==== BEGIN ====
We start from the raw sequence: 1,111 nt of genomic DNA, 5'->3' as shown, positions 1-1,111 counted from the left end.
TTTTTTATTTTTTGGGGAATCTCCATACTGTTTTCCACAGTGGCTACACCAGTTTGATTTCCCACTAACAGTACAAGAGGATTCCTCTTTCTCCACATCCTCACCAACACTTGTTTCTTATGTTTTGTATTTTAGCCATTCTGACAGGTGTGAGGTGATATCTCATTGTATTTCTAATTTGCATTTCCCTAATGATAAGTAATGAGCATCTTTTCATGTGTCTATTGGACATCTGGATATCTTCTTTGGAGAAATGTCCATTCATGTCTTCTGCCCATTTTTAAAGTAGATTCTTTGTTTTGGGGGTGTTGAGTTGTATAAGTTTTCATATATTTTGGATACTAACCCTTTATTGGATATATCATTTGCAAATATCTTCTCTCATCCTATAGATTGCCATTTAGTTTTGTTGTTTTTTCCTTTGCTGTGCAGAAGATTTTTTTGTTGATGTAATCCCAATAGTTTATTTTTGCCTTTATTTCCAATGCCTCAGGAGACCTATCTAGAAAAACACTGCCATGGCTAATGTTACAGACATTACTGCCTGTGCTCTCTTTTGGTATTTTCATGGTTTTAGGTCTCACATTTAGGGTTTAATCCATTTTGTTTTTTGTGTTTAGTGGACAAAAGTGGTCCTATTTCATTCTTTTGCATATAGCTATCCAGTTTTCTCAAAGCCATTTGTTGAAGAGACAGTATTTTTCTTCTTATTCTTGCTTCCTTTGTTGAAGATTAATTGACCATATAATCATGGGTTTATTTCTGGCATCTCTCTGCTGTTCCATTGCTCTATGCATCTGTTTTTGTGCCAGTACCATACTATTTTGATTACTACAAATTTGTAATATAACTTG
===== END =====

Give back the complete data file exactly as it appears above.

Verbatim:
We start from the raw sequence: 1,111 nt of genomic DNA, 5'->3' as shown, positions 1-1,111 counted from the left end.
TTTTTTATTTTTTGGGGAATCTCCATACTGTTTTCCACAGTGGCTACACCAGTTTGATTTCCCACTAACAGTACAAGAGGATTCCTCTTTCTCCACATCCTCACCAACACTTGTTTCTTATGTTTTGTATTTTAGCCATTCTGACAGGTGTGAGGTGATATCTCATTGTATTTCTAATTTGCATTTCCCTAATGATAAGTAATGAGCATCTTTTCATGTGTCTATTGGACATCTGGATATCTTCTTTGGAGAAATGTCCATTCATGTCTTCTGCCCATTTTTAAAGTAGATTCTTTGTTTTGGGGGTGTTGAGTTGTATAAGTTTTCATATATTTTGGATACTAACCCTTTATTGGATATATCATTTGCAAATATCTTCTCTCATCCTATAGATTGCCATTTAGTTTTGTTGTTTTTTCCTTTGCTGTGCAGAAGATTTTTTTGTTGATGTAATCCCAATAGTTTATTTTTGCCTTTATTTCCAATGCCTCAGGAGACCTATCTAGAAAAACACTGCCATGGCTAATGTTACAGACATTACTGCCTGTGCTCTCTTTTGGTATTTTCATGGTTTTAGGTCTCACATTTAGGGTTTAATCCATTTTGTTTTTTGTGTTTAGTGGACAAAAGTGGTCCTATTTCATTCTTTTGCATATAGCTATCCAGTTTTCTCAAAGCCATTTGTTGAAGAGACAGTATTTTTCTTCTTATTCTTGCTTCCTTTGTTGAAGATTAATTGACCATATAATCATGGGTTTATTTCTGGCATCTCTCTGCTGTTCCATTGCTCTATGCATCTGTTTTTGTGCCAGTACCATACTATTTTGATTACTACAAATTTGTAATATAACTTG